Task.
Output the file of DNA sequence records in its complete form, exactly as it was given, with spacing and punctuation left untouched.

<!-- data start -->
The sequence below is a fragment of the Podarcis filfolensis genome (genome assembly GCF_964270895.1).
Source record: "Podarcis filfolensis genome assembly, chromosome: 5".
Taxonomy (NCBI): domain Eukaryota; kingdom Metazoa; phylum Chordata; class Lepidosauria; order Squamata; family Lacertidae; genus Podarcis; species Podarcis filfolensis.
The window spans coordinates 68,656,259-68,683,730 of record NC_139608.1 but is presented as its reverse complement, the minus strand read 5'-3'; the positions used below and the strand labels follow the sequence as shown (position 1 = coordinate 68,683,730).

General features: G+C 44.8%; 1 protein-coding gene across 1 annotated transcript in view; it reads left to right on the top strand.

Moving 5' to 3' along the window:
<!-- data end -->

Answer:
The sequence below is a fragment of the Podarcis filfolensis genome (genome assembly GCF_964270895.1).
Source record: "Podarcis filfolensis genome assembly, chromosome: 5".
Taxonomy (NCBI): domain Eukaryota; kingdom Metazoa; phylum Chordata; class Lepidosauria; order Squamata; family Lacertidae; genus Podarcis; species Podarcis filfolensis.
The window spans coordinates 68,656,259-68,683,730 of record NC_139608.1 but is presented as its reverse complement, the minus strand read 5'-3'; the positions used below and the strand labels follow the sequence as shown (position 1 = coordinate 68,683,730).

General features: G+C 44.8%; 1 protein-coding gene across 1 annotated transcript in view; it reads left to right on the top strand.

Moving 5' to 3' along the window: